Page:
Why Dungeons & Dragons?

Following on from my pre­vi­ous post for the Ontological Geek the first ques­tion that needs to be answered is ‘why Dungeons & Dragons?’ I made a point in that arti­cle of argu­ing against excep­tion­al­ism, which should be taken to be a stance against both intra and extra-classification excep­tion­al­ism. That is to say hold­ing sin­gle enti­ties as the unas­sail­able pin­na­cle of their kind is as bad as hold­ing a class of objects apart from other class­es. To argue that video games are not sep­a­ra­ble from other games by virtue of their unique­ness but then to argue that with­in the genre of table­top one game is capa­ble of things which oth­ers are not would not only be incon­sis­tent but would go against my own posi­tion and con­cep­tion of genre and sys­tems as very fluid things. Like rock­pools they are con­stant­ly mix­ing and recom­bin­ing in the waves, before set­tling back into their own ecosys­tems for a short while. Like oil on water, daz­zling and shim­mer­ing and never quite com­bin­ing into a uni­fied whole.

Dungeons & Dragons is impor­tant, though. Like it or not, and I am not the sys­tem’s great­est fan despite my nos­tal­gic love of the lore and despite enjoy­ing it as a thing to play from time to time, it is the poster child of an entire era of gam­ing. What’s more, it is the lens through which gam­ing was focussed and then later refract­ed. Dungeons & Dragons is impor­tant as a point in his­to­ry as much as a sys­tem, it is impor­tant because of the pol­i­tics of its under­tak­ing as much as its influ­ence and pop­u­lar­i­ty. There are other table­top games, both from before and after D&D, which I will talk about in rela­tion to video games and gam­ing as a space. Many of these games are bet­ter or more wide­ly played, but Dungeons & Dragons pro­vides a focus for this series of arti­cles because it is a focal point for gam­ing.

Part of this focal point comes from the way Dungeons & Dragons as a game attempt­ed to tie togeth­er all of the loose threads of both gam­ing and the bur­geon­ing fan­ta­sy fan­dom of the mid-70s into a sin­gle whole. Originally this appears to have been a side effect — a fan­nish exu­ber­ance on the part of Gary Gygax to stuff as much as pos­si­ble into his game cou­pled with the scat­ter­shot approach to world-building of Dave Arneson’s Blackmoor cam­paign. One of the strangest things about fan­ta­sy fan­dom is that despite being about com­plete­ly made up enti­ties it is incred­i­bly sus­cep­ti­ble to the argu­ment from author­i­ty. There are con­tem­po­rary records of argu­ments with­in the early fan­ta­sy wargam­ing scene (an ini­tial­ly rather frowned upon off­shoot of mil­i­tary wargam­ing that built up around some option­al rules tacked onto the end of Gygax’s ear­li­er game Chainmail) about devi­a­tions from the ‘true’ fan­ta­sy world of Tolkien’s Middle Earth.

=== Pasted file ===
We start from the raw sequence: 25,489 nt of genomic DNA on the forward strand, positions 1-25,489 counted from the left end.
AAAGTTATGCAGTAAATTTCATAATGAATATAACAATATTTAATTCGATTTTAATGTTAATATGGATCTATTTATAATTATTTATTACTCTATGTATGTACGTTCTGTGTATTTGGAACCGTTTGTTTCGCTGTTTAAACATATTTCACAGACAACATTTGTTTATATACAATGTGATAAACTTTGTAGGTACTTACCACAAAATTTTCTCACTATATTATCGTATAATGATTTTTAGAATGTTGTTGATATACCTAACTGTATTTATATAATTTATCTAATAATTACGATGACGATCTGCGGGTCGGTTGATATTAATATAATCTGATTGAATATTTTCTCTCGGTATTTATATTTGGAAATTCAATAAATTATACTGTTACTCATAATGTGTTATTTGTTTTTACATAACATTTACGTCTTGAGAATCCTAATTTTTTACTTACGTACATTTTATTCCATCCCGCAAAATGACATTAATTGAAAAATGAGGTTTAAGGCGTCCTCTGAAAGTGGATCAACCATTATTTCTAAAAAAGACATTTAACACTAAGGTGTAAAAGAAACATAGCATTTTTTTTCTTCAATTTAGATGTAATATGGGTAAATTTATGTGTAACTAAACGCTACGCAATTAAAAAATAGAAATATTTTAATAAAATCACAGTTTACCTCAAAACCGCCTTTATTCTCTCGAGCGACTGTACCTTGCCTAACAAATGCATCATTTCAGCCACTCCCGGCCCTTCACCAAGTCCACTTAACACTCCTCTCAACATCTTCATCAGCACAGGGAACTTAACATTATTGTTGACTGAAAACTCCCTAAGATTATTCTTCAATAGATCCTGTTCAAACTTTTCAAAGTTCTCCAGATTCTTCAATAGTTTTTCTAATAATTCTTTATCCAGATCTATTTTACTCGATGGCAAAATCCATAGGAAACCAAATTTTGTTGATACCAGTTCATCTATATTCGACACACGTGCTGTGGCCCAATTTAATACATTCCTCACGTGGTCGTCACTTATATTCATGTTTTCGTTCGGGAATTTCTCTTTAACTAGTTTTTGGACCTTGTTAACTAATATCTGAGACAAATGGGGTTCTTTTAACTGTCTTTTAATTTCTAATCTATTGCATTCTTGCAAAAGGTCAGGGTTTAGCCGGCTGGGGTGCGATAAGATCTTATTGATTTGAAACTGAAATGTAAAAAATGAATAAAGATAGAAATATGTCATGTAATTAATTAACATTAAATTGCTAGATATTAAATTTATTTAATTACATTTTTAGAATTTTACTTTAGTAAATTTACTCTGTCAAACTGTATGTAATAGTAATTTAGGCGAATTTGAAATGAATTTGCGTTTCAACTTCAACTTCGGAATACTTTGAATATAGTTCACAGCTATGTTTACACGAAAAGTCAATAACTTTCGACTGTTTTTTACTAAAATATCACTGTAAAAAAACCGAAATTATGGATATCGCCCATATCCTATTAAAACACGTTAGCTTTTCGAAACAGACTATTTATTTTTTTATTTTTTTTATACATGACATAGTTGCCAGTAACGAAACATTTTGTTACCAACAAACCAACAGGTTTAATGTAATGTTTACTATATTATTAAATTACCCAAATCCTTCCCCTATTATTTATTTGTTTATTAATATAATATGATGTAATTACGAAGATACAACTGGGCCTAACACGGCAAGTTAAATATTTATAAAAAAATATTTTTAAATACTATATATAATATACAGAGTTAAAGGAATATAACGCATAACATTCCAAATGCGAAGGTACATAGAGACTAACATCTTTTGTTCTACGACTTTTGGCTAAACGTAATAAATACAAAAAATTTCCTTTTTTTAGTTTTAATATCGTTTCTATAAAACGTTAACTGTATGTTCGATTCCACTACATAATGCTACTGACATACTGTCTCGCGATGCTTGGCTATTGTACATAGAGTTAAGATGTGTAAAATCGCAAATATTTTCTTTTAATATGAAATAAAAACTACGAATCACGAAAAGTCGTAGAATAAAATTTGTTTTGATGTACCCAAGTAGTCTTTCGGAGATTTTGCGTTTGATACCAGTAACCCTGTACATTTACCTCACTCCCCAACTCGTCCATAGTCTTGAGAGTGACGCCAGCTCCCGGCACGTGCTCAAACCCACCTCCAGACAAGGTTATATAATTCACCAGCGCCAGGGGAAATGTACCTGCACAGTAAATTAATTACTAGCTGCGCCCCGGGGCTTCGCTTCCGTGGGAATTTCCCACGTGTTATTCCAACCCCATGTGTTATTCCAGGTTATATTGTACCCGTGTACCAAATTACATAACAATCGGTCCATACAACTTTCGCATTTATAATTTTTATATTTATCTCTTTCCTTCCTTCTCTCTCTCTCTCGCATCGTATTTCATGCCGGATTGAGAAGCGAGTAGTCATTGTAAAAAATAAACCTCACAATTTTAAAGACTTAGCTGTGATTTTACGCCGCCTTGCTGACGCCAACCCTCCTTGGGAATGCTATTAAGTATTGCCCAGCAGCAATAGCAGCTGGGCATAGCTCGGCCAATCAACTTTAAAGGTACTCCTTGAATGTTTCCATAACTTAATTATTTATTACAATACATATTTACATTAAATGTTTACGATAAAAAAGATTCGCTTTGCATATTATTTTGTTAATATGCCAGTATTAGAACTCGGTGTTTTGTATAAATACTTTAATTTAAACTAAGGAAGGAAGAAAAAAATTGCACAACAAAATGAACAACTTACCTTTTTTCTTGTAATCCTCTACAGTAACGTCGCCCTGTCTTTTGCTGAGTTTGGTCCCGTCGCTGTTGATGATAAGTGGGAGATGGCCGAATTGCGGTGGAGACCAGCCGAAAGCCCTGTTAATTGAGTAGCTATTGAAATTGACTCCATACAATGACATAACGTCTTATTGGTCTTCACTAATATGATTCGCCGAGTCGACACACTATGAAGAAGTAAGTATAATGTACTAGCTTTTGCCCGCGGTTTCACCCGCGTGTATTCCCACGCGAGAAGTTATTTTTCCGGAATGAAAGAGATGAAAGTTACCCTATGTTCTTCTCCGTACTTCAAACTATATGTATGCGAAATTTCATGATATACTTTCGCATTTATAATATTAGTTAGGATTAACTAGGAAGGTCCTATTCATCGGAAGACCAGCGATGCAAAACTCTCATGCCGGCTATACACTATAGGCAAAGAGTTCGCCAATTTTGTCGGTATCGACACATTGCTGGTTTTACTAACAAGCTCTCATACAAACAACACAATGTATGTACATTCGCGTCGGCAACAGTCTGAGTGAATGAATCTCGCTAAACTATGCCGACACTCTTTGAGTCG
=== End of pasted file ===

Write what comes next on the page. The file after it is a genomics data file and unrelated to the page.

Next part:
This is part­ly due to the pop­u­lar­i­ty of the Lord of the Rings, but also down to Tolkien’s world-building focus, which had pre­vi­ous­ly been miss­ing from fan­ta­sy fic­tion. Yet it also speaks of the under­ly­ing con­cern for account­abil­i­ty and desire for fixed­ness in the shared expe­ri­ence of fan­dom. Where infor­ma­tion on a series or world is incom­plete fan com­mu­ni­ties are known to cre­ate a form of self-policed, spon­ta­neous canon known as fanon, and then to argue bit­ter­ly over devi­a­tions from this con­struc­tion. Within the meta-fandom that is fan­ta­sy, con­tain­ing as it does a num­ber of dif­fer­ent worlds and sys­tems each with their own canons, there has been a some­what meta­phys­i­cal strug­gle for the right to nam­ing; in some sense for con­trol of the Platonic ideal of fan­tas­tic ideas. D&D didn’t start this strug­gle, and nei­ther did the Lord of the Rings before it, but it both high­light­ed and dom­i­nat­ed it in a spec­tac­u­lar and last­ing fash­ion.

A Sword and Sorcery writer could men­tion a mon­ster or fan­tas­tic race in pass­ing and expect the read­er to fill in the blanks, not wor­ry­ing if dif­fer­ent read­ers had dif­fer­ent con­cep­tions. If pressed they might point back to mytho­log­i­cal ideas, or even the bes­tiaries of the mid­dle ages, but they could equal­ly as well ignore those sources if they pre­ferred. Chainmail how­ev­er was a minia­tures game and rep­re­sen­ta­tion and con­sis­ten­cy was para­mount. If a model was placed on the board then it had to be known to all play­ers what that model rep­re­sent­ed and what it was capa­ble of doing. This need for con­sis­ten­cy of rep­re­sen­ta­tion fed into Chainmail’s suc­ces­sor, D&D, which was, and still is, pri­mar­i­ly a com­bat game with sto­ry­telling an emer­gent prop­er­ty that has helped to make it more than the sum of its parts. To cre­ate Dungeons & Dragons, Gygax had to take fan­ta­sy and define it, often by decid­ing which his­tor­i­cal source was ‘cor­rect’, and in doing so cement­ed a shift that was in the process of hap­pen­ing any­way and cod­i­fied it with rules.

For a full his­to­ry of the gen­e­sis of Dungeons & Dragons I would rec­om­mend Jon Peterson’s Playing at the World, which is a thor­ough, if some­what lengthy and aca­d­e­m­ic his­to­ry of the game but absolute­ly won­der­ful if you have an inter­est in the game or that era of gam­ing. Much of what I have writ­ten in the above few para­graphs is para­phras­ing from Peterson’s work. On the sub­ject of D&D’s influ­ence over the cul­ture of fan­ta­sy (and also, in a rip­ple effect, cer­tain aspects of hor­ror and sci-fi as well), Peterson sums up with the fol­low­ing in a dis­cus­sion about authors who fol­lowed the pub­li­ca­tion of D&D need­ing to delin­eate their own ideas.